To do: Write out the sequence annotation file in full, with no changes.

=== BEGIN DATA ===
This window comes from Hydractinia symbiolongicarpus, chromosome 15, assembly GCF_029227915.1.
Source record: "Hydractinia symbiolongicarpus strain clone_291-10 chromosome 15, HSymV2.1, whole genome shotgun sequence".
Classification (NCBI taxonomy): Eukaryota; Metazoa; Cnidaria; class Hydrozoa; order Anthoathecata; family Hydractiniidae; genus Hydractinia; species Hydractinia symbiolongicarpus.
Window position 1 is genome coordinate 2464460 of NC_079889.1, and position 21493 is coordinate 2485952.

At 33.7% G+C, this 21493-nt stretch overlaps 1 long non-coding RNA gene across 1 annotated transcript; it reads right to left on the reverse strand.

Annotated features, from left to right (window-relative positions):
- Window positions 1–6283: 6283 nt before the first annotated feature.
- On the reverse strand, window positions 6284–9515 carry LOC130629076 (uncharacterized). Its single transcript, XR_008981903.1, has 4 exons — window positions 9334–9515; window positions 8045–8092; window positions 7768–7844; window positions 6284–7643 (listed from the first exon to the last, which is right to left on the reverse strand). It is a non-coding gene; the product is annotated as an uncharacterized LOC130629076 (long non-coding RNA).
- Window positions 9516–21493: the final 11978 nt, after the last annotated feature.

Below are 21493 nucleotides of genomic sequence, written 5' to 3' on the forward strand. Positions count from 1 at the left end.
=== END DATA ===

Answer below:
This window comes from Hydractinia symbiolongicarpus, chromosome 15, assembly GCF_029227915.1.
Source record: "Hydractinia symbiolongicarpus strain clone_291-10 chromosome 15, HSymV2.1, whole genome shotgun sequence".
Classification (NCBI taxonomy): Eukaryota; Metazoa; Cnidaria; class Hydrozoa; order Anthoathecata; family Hydractiniidae; genus Hydractinia; species Hydractinia symbiolongicarpus.
Window position 1 is genome coordinate 2464460 of NC_079889.1, and position 21493 is coordinate 2485952.

At 33.7% G+C, this 21493-nt stretch overlaps 1 long non-coding RNA gene across 1 annotated transcript; it reads right to left on the reverse strand.

Annotated features, from left to right (window-relative positions):
- Window positions 1–6283: 6283 nt before the first annotated feature.
- On the reverse strand, window positions 6284–9515 carry LOC130629076 (uncharacterized). Its single transcript, XR_008981903.1, has 4 exons — window positions 9334–9515; window positions 8045–8092; window positions 7768–7844; window positions 6284–7643 (listed from the first exon to the last, which is right to left on the reverse strand). It is a non-coding gene; the product is annotated as an uncharacterized LOC130629076 (long non-coding RNA).
- Window positions 9516–21493: the final 11978 nt, after the last annotated feature.

Below are 21493 nucleotides of genomic sequence, written 5' to 3' on the forward strand. Positions count from 1 at the left end.